The upcoming remake of the classic Nollywood movie “Domitilla” has sparked a renewed conversation about prostitution in Nigeria. While the movie’s promoters have declared that “ashawo no be work” meaning prostitution is not a job, the reality on the ground is that there are around 150,000 active sex workers in Nigeria, and a sex economy, run by thousands of shady individuals, patronized by thousands of men and women and supported by local arrangements and even law enforcement.
The film – Domitilla – portrays the harsh realities of the sex industry in Nigeria, highlighting the difficulties that women face when they resort to prostitution to make ends meet, including the risks of exploitation, violence, abuse, and the lack of protection from the law. It also sheds light on the role of pimps and traffickers in the sex industry, who prey on vulnerable women and children, and the need for urgent action to curb their activities.
Furthermore, the sugar daddy economy is another issue that exacerbates the problem of prostitution in Nigeria. Young women often engage in sexual relationships with older, wealthy men, in exchange for financial or material benefits. These relationships are often transactional and exploitative, leaving the young women vulnerable to abuse and neglect.
The problem of prostitution in Nigeria is rooted in poverty, unemployment, and the lack of opportunities for education and skills acquisition. To address this, the government must provide better opportunities for job creation and skills acquisition to reduce the number of women who turn to prostitution to make ends meet.
However, it’s also important to note that not all women who engage in prostitution do so out of desperation. Some women choose to engage in sex work as a means of earning a living, and it is essential that they are not stigmatized or criminalized for doing so. While prostitution remains illegal in Nigeria, there is a need for stronger laws and policies to protect women from exploitation and abuse.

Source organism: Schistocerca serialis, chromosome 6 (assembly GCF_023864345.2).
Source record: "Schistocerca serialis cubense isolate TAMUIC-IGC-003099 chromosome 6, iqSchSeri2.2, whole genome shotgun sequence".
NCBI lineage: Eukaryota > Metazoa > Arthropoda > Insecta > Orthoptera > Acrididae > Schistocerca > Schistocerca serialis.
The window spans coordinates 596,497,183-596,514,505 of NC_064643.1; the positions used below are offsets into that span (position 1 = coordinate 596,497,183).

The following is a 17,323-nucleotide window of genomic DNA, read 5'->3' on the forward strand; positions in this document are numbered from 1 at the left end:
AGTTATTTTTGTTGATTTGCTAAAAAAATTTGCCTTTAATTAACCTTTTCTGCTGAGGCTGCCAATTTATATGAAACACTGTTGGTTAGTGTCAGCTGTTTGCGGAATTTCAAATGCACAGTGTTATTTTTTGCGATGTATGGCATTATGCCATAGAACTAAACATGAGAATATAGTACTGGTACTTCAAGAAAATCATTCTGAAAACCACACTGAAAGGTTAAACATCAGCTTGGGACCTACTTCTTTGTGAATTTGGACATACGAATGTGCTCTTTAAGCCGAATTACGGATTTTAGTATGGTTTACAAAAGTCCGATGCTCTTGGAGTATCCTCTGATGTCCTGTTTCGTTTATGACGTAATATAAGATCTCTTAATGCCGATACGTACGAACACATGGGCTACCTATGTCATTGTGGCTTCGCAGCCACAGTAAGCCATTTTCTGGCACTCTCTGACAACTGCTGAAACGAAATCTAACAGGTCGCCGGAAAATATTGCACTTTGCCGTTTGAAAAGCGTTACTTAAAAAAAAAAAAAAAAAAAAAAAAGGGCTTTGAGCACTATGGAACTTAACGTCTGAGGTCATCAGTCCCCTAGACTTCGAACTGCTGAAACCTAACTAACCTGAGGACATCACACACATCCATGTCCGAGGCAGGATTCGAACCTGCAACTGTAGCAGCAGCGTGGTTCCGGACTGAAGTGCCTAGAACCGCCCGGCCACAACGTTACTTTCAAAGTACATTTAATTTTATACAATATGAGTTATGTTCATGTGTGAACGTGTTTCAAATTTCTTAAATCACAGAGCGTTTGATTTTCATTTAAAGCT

To tackle the issue of prostitution in Nigeria, all stakeholders must come together to address the underlying factors that contribute to the growth of the sex industry. The government must prosecute pimps, traffickers, and those who facilitate the growth of the sex industry. Women who engage in prostitution should be given access to health services, legal protection, and rehabilitation programs to help them transition out of the industry.
In conclusion, the remake of the Domitilla movie serves as a wake-up call to the Nigerian government and society at large to address the issue of prostitution and its associated challenges. It is time for all stakeholders to come together to tackle the underlying issues that drive women to engage in prostitution and to protect vulnerable women from exploitation and abuse.